He noted that further study is needed to determine how these findings could affect clinical practice. “If we have a negative CTC assay, can we really effectively spare continuing extended adjuvant endocrine therapy beyond 5 to 7 years? Secondly, what do we do for those patients who have a positive assay. We know that they have a higher recurrence rate, what can we do to prevent it?” Sparano also mentioned that new therapeutic strategies, such as oral selective ER downregulators and CDK4/6 inhibitors, should be investigated in clinical trials to see if they could prevent recurrence for patients with positive CTCs.
He noted that investigators plan to look next at differences between the patients with positive CTC results who had a recurrence and those who did not. “There’s probably a second hit or a change in the microenvironment that are driving these patients to have a recurrence, and for others to not have a recurrence despite the presence of circulating tumor cells,” Sparano said. Additionally, they are also planning a trial that will look at serial CTC assays in this patient population to investigate the impact of CTC burden over time.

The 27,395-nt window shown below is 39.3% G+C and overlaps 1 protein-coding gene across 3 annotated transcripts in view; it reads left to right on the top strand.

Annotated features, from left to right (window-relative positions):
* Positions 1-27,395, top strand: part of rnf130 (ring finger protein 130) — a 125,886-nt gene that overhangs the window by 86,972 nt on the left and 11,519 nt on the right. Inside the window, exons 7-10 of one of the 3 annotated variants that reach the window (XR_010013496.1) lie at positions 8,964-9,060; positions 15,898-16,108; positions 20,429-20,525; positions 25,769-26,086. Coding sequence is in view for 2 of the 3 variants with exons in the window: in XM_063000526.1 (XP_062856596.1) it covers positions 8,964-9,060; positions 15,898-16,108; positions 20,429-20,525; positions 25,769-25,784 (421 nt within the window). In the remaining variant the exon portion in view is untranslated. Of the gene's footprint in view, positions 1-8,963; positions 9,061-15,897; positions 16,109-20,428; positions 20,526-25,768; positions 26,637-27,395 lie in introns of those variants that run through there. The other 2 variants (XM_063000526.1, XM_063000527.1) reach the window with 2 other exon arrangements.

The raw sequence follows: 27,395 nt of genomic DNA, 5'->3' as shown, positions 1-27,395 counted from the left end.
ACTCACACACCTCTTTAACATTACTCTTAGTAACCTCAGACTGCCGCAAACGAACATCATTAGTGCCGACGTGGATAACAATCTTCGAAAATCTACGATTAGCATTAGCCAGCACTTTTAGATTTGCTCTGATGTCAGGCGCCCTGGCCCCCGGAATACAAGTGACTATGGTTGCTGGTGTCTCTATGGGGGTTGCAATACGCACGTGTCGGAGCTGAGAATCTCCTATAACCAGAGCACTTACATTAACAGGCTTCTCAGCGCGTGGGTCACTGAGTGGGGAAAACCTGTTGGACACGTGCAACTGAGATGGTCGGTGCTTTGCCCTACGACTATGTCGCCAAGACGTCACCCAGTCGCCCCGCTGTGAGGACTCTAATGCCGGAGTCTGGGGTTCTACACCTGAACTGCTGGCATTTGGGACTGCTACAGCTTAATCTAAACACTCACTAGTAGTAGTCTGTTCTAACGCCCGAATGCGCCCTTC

- Sparano JA, O’Neill A, Alpaugh K, et al. Circulating tumor cells and late recurrence of breast cancer. Presented at: 2017 San Antonio Breast Cancer Symposium; December 5-9, 2017; San Antonio, TX. Abstract GS6-03. abstracts2view.com/sabcs/view.php?nu=SABCS17L_1464&terms=.
- Pan H, Gray R, Braybrooke J, Davies C, et al; for the EBCTCG. 20-year risks of breast-cancer recurrence after stopping endocrine therapy at 5 years. N Engl J Med. 2017;377(19):1836-1846. doi: 10.1056/NEJMoa1701830.